• A61L27/3834Cells able to produce different cell types, e.g. hematopoietic stem cells, mesenchymal stem cells, marrow stromal cells, embryonic stem cells
    • AHUMAN NECESSITIES
    • A61MEDICAL OR VETERINARY SCIENCE; HYGIENE
    • A61LMETHODS OR APPARATUS FOR STERILISING MATERIALS OR OBJECTS IN GENERAL; DISINFECTION, STERILISATION, OR DEODORISATION OF AIR; CHEMICAL ASPECTS OF BANDAGES, DRESSINGS, ABSORBENT PADS, OR SURGICAL ARTICLES; MATERIALS FOR BANDAGES, DRESSINGS, ABSORBENT PADS, OR SURGICAL ARTICLES
    • A61L27/00Materials for grafts or prostheses or for coating grafts or prostheses
    • A61L27/36Materials for grafts or prostheses or for coating grafts or prostheses containing ingredients of undetermined constitution or reaction products thereof, e.g. transplant tissue, natural bone, extracellular matrix
    • A61L27/38Materials for grafts or prostheses or for coating grafts or prostheses containing ingredients of undetermined constitution or reaction products thereof, e.g. transplant tissue, natural bone, extracellular matrix containing added animal cells
    • A61L27/3839Materials for grafts or prostheses or for coating grafts or prostheses containing ingredients of undetermined constitution or reaction products thereof, e.g. transplant tissue, natural bone, extracellular matrix containing added animal cells characterised by the site of application in the body
    • A61L27/3843Connective tissue
    • AHUMAN NECESSITIES
    • A61MEDICAL OR VETERINARY SCIENCE; HYGIENE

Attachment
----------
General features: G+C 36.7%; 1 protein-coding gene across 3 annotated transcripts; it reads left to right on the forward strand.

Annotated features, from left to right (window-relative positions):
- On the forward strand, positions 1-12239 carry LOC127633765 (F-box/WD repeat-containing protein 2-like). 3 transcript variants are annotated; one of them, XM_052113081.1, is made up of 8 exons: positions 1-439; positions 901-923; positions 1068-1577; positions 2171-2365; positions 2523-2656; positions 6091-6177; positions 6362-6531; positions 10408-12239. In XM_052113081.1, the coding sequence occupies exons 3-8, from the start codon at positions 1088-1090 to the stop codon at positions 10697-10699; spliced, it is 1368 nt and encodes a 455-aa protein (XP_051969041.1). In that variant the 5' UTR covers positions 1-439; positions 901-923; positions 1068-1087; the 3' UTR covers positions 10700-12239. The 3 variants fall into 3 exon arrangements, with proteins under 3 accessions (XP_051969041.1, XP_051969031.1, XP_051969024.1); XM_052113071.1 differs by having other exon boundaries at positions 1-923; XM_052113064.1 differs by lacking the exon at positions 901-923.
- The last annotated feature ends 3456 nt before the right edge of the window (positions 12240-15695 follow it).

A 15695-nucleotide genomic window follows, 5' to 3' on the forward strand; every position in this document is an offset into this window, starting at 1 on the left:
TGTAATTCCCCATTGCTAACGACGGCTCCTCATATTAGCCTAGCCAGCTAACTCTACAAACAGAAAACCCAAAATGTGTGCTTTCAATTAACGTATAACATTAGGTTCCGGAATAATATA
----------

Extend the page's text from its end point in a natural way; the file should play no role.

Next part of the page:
• A61LMETHODS OR APPARATUS FOR STERILISING MATERIALS OR OBJECTS IN GENERAL; DISINFECTION, STERILISATION, OR DEODORISATION OF AIR; CHEMICAL ASPECTS OF BANDAGES, DRESSINGS, ABSORBENT PADS, OR SURGICAL ARTICLES; MATERIALS FOR BANDAGES, DRESSINGS, ABSORBENT PADS, OR SURGICAL ARTICLES
    • A61L27/00Materials for grafts or prostheses or for coating grafts or prostheses
    • A61L27/40Composite materials, i.e. containing one material dispersed in a matrix of the same or different material
    • A61L27/44Composite materials, i.e. containing one material dispersed in a matrix of the same or different material having a macromolecular matrix
    • A61L27/48Composite materials, i.e. containing one material dispersed in a matrix of the same or different material having a macromolecular matrix with macromolecular fillers
    • AHUMAN NECESSITIES
    • A61MEDICAL OR VETERINARY SCIENCE; HYGIENE
    • A61LMETHODS OR APPARATUS FOR STERILISING MATERIALS OR OBJECTS IN GENERAL; DISINFECTION, STERILISATION, OR DEODORISATION OF AIR; CHEMICAL ASPECTS OF BANDAGES, DRESSINGS, ABSORBENT PADS, OR SURGICAL ARTICLES; MATERIALS FOR BANDAGES, DRESSINGS, ABSORBENT PADS, OR SURGICAL ARTICLES
    • A61L27/00Materials for grafts or prostheses or for coating grafts or prostheses
    • A61L27/50Materials characterised by their function or physical properties, e.g. injectable or lubricating compositions, shape-memory materials, surface modified materials